Court of Appeals of Texas, San Antonio.
AMERICAN CASUALTY CO. OF READING, PENNSYLVANIA, Appellant
Denise BUSHMAN, as Beneficiary of Clayton F. Bushman, Jr., Deceased, Appellee
Delivered and Filed: November 4, 2015
*669 From the 25th Judicial District Court, Guadalupe County, Texas, Trial Court No. 12–0823–CV, Honorable W.C. Kirkendall, Judge Presiding
Attorneys & Firms
David L. Brenner, for American Casualty Company of Reading Pennsylvania.
Bradley Dean McClellan, for Denise Bushman.
Sitting: Luz Elena D. Chapa, Justice
OPINION ON MOTION FOR REHEARING
Opinion by: Luz Elena D. Chapa, Justice
On September 16, 2015, American Casualty Company of Reading, Pennsylvania filed a motion for rehearing. We deny the motion for rehearing; however, we withdraw our opinion and judgment of August 19, 2015, and substitute those issued today.
American Casualty appeals the trial court’s judgment. In one issue, American Casualty argues the trial court erred by denying its plea to the jurisdiction based on Denise Bushman’s alleged failure to exhaust her administrative remedies. In another issue, American Casualty argues the trial court erred by denying its motion for summary judgment against Denise, as beneficiary of Clayton F. Bushman, Jr., deceased, and by granting Denise’s cross-motion for summary judgment. The competing motions for summary judgment concerned whether Clayton was acting in the course and scope of employment when he was fatally injured in a car accident. We affirm the trial court’s judgment.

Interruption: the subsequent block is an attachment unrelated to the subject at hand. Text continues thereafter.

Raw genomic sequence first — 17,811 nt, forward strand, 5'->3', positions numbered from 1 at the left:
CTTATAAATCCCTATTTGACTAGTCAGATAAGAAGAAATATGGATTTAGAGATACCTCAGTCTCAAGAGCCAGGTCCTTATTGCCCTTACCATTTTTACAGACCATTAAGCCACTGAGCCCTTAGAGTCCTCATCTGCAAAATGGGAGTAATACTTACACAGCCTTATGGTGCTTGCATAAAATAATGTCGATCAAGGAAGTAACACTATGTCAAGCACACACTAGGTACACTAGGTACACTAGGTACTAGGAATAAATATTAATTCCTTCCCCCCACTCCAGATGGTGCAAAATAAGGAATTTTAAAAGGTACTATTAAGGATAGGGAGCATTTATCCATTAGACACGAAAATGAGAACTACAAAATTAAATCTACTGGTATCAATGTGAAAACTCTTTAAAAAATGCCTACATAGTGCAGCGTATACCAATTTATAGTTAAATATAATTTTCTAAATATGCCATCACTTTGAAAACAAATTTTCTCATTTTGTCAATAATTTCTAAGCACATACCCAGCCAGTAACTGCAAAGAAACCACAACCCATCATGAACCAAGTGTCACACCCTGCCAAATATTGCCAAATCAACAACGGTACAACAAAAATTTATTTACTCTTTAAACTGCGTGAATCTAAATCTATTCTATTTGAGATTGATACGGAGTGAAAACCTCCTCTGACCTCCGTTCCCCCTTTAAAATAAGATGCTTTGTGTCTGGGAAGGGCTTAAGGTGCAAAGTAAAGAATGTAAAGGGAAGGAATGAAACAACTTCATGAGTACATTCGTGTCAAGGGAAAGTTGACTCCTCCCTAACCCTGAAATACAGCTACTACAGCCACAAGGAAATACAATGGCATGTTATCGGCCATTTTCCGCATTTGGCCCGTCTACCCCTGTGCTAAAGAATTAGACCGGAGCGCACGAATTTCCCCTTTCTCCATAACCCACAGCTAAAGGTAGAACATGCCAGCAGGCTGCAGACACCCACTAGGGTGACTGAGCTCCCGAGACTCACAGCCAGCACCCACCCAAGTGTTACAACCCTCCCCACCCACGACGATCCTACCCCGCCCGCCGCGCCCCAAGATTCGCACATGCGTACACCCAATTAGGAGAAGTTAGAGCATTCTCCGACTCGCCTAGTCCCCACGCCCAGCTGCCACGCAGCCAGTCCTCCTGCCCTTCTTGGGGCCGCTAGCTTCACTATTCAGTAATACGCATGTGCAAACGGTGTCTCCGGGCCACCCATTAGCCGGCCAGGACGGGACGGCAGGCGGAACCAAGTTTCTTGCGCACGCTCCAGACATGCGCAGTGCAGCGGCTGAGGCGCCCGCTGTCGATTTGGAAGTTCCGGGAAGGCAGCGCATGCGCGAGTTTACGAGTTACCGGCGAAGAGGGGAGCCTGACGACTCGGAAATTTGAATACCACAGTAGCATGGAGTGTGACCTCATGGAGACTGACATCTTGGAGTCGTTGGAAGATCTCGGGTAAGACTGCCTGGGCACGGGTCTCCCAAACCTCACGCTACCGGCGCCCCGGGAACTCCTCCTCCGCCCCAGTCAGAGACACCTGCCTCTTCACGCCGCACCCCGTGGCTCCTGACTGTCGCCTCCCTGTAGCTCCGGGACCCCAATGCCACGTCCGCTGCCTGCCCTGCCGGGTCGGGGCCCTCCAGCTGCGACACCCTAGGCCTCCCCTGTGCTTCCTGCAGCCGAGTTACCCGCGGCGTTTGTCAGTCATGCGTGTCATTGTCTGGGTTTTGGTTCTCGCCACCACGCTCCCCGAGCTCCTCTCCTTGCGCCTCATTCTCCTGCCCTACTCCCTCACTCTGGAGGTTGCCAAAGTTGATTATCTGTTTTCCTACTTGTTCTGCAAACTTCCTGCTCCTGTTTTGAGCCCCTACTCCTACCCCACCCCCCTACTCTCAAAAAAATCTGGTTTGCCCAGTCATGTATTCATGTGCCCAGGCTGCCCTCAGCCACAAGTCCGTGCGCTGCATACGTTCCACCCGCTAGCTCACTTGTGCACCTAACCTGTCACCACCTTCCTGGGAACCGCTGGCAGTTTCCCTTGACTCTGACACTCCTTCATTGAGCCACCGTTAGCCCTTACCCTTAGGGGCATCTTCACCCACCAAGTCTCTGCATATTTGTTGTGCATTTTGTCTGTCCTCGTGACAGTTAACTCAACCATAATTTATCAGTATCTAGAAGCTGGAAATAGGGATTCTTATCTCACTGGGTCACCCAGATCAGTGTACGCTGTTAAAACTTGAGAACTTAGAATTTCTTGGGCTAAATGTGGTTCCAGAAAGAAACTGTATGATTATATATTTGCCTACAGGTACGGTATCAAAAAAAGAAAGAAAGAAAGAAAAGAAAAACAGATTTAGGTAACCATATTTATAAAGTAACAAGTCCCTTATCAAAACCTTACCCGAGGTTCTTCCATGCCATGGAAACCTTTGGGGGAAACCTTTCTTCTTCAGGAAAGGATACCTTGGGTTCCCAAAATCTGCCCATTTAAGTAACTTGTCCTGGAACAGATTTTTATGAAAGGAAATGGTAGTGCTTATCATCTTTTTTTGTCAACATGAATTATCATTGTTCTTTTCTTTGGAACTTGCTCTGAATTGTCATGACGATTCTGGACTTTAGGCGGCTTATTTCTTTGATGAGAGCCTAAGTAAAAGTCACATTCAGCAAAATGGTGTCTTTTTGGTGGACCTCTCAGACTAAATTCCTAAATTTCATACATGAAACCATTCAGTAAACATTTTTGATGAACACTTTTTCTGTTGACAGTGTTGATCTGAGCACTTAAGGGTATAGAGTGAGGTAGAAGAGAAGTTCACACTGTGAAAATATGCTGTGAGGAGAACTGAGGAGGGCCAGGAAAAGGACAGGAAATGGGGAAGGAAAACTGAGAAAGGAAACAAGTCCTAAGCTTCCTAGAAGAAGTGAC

Clayton Bushman was hired to work as a truck driver for Salem Holding Company (Salem). Ordinarily on each workday, Clayton drove his personal car from his home in Seguin to a Salem truck yard in the San Antonio area to pick up and drive a company truck. On a few occasions, Bushman worked as a dispatcher out of Salem’s offices located in other cities. Salem would reimburse Clayton for his travel expenses when he traveled to work as a dispatcher. On Friday, January 28, 2011, Salem instructed Clayton to go to Elgin the following Monday as a dispatcher trainer and spend a week training a new dispatcher. Salem was to reimburse Clayton his mileage and expenses for travel to Elgin. Clayton was given the option of staying overnight during the week, and if he chose to do so, his lodging expenses would also be reimbursed by Salem. On *670 Monday, January 31, 2011, Clayton, while driving his personal car, died in an accident on his way to Elgin.
Denise Bushman is Clayton’s surviving spouse and legal beneficiary. Denise filed a claim with the Texas Worker’s Compensation Division (WCD). She also filed a Notice of Representation in which she informed the WCD she was represented by legal counsel.